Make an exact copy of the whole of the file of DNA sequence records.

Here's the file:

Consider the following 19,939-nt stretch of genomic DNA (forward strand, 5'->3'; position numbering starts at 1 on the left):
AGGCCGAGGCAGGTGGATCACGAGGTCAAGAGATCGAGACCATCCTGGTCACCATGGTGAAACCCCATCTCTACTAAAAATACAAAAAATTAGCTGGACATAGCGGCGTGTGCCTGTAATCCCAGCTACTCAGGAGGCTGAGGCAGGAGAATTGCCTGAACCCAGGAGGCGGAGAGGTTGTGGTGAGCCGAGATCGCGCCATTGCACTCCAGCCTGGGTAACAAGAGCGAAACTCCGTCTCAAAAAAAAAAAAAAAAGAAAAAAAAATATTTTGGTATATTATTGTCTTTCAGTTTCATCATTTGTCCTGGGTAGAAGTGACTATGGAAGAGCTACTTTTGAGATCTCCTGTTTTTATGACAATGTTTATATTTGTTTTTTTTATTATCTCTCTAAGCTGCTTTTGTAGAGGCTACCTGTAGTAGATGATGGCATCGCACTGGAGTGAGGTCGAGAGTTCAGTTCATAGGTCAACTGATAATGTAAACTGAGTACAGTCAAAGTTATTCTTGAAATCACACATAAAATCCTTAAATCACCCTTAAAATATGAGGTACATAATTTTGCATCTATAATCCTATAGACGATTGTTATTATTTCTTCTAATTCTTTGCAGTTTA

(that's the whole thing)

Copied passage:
Consider the following 19,939-nt stretch of genomic DNA (forward strand, 5'->3'; position numbering starts at 1 on the left):
AGGCCGAGGCAGGTGGATCACGAGGTCAAGAGATCGAGACCATCCTGGTCACCATGGTGAAACCCCATCTCTACTAAAAATACAAAAAATTAGCTGGACATAGCGGCGTGTGCCTGTAATCCCAGCTACTCAGGAGGCTGAGGCAGGAGAATTGCCTGAACCCAGGAGGCGGAGAGGTTGTGGTGAGCCGAGATCGCGCCATTGCACTCCAGCCTGGGTAACAAGAGCGAAACTCCGTCTCAAAAAAAAAAAAAAAAGAAAAAAAAATATTTTGGTATATTATTGTCTTTCAGTTTCATCATTTGTCCTGGGTAGAAGTGACTATGGAAGAGCTACTTTTGAGATCTCCTGTTTTTATGACAATGTTTATATTTGTTTTTTTTATTATCTCTCTAAGCTGCTTTTGTAGAGGCTACCTGTAGTAGATGATGGCATCGCACTGGAGTGAGGTCGAGAGTTCAGTTCATAGGTCAACTGATAATGTAAACTGAGTACAGTCAAAGTTATTCTTGAAATCACACATAAAATCCTTAAATCACCCTTAAAATATGAGGTACATAATTTTGCATCTATAATCCTATAGACGATTGTTATTATTTCTTCTAATTCTTTGCAGTTTA